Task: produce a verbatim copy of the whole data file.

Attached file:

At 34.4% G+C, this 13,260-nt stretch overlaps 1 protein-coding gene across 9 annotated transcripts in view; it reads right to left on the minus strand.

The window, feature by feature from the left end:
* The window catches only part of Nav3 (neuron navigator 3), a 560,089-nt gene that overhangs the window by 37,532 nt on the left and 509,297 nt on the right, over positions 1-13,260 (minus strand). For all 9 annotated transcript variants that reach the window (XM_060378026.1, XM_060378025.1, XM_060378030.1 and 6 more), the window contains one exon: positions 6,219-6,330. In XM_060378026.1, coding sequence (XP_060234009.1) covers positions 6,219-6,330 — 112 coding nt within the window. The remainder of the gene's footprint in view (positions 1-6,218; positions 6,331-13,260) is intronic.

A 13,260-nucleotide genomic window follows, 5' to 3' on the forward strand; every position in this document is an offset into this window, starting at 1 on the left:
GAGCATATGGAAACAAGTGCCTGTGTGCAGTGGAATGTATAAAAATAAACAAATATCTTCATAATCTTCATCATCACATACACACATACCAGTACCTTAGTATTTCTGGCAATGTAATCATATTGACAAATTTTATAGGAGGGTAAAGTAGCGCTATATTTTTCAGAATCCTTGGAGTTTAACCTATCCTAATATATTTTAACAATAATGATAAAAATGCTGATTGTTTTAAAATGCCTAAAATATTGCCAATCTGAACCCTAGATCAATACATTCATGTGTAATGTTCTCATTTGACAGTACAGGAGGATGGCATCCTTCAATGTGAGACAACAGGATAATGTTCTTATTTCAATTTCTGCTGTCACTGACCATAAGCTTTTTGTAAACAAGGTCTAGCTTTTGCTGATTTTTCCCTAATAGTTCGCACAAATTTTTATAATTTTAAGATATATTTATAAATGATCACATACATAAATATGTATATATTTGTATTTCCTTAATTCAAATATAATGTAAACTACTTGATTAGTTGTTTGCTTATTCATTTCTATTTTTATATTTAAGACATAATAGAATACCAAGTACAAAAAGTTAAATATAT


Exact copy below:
At 34.4% G+C, this 13,260-nt stretch overlaps 1 protein-coding gene across 9 annotated transcripts in view; it reads right to left on the minus strand.

The window, feature by feature from the left end:
* The window catches only part of Nav3 (neuron navigator 3), a 560,089-nt gene that overhangs the window by 37,532 nt on the left and 509,297 nt on the right, over positions 1-13,260 (minus strand). For all 9 annotated transcript variants that reach the window (XM_060378026.1, XM_060378025.1, XM_060378030.1 and 6 more), the window contains one exon: positions 6,219-6,330. In XM_060378026.1, coding sequence (XP_060234009.1) covers positions 6,219-6,330 — 112 coding nt within the window. The remainder of the gene's footprint in view (positions 1-6,218; positions 6,331-13,260) is intronic.

A 13,260-nucleotide genomic window follows, 5' to 3' on the forward strand; every position in this document is an offset into this window, starting at 1 on the left:
GAGCATATGGAAACAAGTGCCTGTGTGCAGTGGAATGTATAAAAATAAACAAATATCTTCATAATCTTCATCATCACATACACACATACCAGTACCTTAGTATTTCTGGCAATGTAATCATATTGACAAATTTTATAGGAGGGTAAAGTAGCGCTATATTTTTCAGAATCCTTGGAGTTTAACCTATCCTAATATATTTTAACAATAATGATAAAAATGCTGATTGTTTTAAAATGCCTAAAATATTGCCAATCTGAACCCTAGATCAATACATTCATGTGTAATGTTCTCATTTGACAGTACAGGAGGATGGCATCCTTCAATGTGAGACAACAGGATAATGTTCTTATTTCAATTTCTGCTGTCACTGACCATAAGCTTTTTGTAAACAAGGTCTAGCTTTTGCTGATTTTTCCCTAATAGTTCGCACAAATTTTTATAATTTTAAGATATATTTATAAATGATCACATACATAAATATGTATATATTTGTATTTCCTTAATTCAAATATAATGTAAACTACTTGATTAGTTGTTTGCTTATTCATTTCTATTTTTATATTTAAGACATAATAGAATACCAAGTACAAAAAGTTAAATATAT